Away from fighting, Canelo’s obsession with golf deepens. He now plays off a low handicap and he nearly made a hole-in-one at a PGA Pro-Am at Pebble Beach. Canelo also believes that “golf has made me feel better in the gym because before it was boring. I used to have gym-house, gym-house, gym-house and it’s kind of hard. But right now I go to the gym, then to golf, then to the house.”

He might love golf but, as he says with a laugh, “Oh, it’s difficult to play. Golf is hard.”

Saul 'Canelo' Alvarez
Álvarez says he can take on Oleksandr Usyk at heavyweight level: ‘I like the idea, the possibility. Next year, maybe, we can look forward to it.’ Photograph: Melina Pizano/Matchroom

When I ask if he is a patient and philosophical golfer, Canelo shakes his head in amusement. “I get really mad. I almost throw my clubs.”

His favorite golfer is, currently, Brooks Koepka. “I just like the way he plays. I like how he stays low and still when he hits the ball, he stays down a little more. I like that swing.”

Canelo’s renown has spread to the pristine fairways and manicured greens of pro golf and, last month after he had struggled at the Masters, Jon Rahm, the current world No 2, said: “I feel like I fought 10 rounds with Canelo.”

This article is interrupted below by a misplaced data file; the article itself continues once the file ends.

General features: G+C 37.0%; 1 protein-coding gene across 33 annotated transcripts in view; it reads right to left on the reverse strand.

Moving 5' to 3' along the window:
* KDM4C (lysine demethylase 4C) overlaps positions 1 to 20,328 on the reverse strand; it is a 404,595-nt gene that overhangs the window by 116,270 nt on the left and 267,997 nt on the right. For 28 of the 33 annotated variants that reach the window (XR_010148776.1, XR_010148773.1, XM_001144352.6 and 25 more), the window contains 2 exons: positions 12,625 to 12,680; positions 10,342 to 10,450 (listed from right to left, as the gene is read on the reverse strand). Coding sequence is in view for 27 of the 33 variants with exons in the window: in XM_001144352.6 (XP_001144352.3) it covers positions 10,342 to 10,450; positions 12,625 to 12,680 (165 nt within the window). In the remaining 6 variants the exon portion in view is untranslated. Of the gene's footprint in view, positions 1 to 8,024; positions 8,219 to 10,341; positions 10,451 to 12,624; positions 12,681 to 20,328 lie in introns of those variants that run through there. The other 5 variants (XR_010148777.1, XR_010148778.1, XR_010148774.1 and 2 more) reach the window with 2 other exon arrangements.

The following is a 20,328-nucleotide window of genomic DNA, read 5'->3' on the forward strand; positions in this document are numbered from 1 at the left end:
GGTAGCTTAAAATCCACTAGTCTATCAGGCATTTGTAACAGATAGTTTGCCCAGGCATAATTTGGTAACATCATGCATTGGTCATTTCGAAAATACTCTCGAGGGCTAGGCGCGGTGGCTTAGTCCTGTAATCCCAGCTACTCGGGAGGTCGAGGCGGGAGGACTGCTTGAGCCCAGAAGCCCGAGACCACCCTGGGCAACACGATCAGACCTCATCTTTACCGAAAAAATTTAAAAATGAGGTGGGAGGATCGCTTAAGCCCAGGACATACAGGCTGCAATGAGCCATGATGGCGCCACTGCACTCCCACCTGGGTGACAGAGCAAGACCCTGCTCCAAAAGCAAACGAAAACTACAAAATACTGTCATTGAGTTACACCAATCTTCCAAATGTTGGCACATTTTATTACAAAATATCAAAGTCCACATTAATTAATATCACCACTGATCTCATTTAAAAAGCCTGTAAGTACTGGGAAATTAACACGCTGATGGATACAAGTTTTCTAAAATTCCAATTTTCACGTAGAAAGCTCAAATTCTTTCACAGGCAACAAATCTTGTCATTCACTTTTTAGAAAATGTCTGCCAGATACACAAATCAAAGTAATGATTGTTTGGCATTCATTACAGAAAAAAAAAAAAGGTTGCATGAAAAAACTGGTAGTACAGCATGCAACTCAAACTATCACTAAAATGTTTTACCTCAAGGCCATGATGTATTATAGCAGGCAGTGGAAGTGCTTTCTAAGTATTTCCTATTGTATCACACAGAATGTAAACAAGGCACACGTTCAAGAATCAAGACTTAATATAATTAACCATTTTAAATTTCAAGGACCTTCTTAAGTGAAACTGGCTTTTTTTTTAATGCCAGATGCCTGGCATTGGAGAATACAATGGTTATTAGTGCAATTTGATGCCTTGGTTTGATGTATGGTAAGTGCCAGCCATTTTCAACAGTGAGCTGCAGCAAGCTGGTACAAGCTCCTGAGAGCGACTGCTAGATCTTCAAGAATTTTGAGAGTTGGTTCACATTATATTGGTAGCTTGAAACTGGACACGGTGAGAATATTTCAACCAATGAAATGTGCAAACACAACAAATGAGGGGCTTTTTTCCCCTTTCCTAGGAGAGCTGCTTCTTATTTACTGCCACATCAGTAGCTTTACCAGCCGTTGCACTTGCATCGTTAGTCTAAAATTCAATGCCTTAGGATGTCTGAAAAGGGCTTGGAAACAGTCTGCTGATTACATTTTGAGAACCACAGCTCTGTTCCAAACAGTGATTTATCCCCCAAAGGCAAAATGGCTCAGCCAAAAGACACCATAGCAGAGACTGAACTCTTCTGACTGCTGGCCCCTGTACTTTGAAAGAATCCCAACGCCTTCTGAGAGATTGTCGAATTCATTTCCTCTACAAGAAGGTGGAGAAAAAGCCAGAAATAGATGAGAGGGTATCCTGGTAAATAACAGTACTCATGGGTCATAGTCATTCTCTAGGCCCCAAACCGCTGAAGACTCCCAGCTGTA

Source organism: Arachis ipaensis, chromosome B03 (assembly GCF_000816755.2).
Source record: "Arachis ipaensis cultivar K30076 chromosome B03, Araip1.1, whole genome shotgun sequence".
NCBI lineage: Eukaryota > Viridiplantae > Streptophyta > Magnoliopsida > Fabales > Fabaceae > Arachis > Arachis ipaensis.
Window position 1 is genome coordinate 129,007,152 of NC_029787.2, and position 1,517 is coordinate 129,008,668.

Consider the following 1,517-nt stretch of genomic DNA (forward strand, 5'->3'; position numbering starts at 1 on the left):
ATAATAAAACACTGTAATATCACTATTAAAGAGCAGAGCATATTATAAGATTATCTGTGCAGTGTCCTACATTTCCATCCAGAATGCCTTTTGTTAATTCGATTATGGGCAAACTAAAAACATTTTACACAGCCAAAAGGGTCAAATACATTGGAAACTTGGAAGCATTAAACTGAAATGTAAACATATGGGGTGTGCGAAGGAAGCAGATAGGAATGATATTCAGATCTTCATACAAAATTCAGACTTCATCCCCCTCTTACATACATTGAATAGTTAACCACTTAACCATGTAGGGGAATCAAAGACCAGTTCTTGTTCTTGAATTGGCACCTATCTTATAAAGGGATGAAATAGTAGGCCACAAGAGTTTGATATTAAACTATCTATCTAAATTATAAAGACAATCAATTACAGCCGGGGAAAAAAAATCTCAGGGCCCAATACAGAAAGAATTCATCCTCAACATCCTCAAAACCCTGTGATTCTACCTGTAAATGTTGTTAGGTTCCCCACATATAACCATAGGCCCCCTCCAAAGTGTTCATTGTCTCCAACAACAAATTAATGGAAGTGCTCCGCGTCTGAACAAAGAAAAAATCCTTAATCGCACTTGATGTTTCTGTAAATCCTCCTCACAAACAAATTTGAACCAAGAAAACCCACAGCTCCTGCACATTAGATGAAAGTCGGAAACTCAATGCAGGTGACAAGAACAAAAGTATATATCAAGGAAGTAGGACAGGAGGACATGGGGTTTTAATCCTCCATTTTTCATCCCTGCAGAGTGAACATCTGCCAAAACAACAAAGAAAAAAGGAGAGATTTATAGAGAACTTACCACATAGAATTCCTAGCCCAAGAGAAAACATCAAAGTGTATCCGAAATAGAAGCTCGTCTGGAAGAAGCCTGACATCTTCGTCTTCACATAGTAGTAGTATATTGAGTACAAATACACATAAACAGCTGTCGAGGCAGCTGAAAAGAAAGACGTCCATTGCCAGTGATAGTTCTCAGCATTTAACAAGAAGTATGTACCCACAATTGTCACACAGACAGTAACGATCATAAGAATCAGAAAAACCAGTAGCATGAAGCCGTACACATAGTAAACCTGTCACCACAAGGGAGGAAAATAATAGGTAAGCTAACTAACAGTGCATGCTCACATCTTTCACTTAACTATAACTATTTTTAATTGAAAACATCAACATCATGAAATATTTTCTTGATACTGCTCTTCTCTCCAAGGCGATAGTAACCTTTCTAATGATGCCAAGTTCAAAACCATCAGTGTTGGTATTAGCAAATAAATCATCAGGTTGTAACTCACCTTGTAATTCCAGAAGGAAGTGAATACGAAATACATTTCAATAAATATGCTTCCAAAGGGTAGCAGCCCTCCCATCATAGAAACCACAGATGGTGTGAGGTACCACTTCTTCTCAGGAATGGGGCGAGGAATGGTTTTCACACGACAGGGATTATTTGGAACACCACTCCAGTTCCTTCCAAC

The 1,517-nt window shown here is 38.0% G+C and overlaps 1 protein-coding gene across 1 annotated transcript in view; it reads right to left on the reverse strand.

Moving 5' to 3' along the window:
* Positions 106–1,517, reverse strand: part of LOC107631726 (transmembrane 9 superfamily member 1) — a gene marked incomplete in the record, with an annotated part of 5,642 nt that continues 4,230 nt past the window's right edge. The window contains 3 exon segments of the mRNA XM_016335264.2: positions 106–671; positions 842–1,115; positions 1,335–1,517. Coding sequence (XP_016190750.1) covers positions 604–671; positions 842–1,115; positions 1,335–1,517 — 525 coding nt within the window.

Last week Canelo and Rahm met at a restaurant. “The owner of the restaurant says: ‘Hey, Jon Rahm is inside,’” Canelo recalls. “I go to him and say hi and we started talking a little bit. For me it’s amazing to see that kind of guy because I love his work. Maybe we play a foursome one day – with Tiger [Woods] too.”

But first, in an arduous and complex bout which will earn him more than $50m against Bivol, Canelo aims to light up Las Vegas. It is the weekend of Cinco de Mayo, which celebrates Mexico’s independence, and his vast and boisterous army of fans will turn the gaudy old city green, white and red.

“I always wanted to be one of the best but I never imagined it’d be of this magnitude,” Canelo says. “I feel really happy.”

The memory of that first 400 peso purse still frames everything he has done and may yet do in the ring. “I believe so. I’m happy with all I’ve achieved but I remember what I’ve been through. That’s why I’m grateful for everything I’ve got now. More than anything this [400 peso memory] keeps my feet on the ground, and makes me want to help more people, because I’ve been in the shoes of those who have needed help.

“I remember where I’ve come from, that feeling of being powerless when you’re not able to do things. That keeps me close to those who need help.”

It also drives the fighter with the cinnamon coloring as Canelo’s march to becoming one of the greatest fighters in history continues.

Alvarez v Bivol is on Dazn in the UK and on Dazn pay-per-view in the US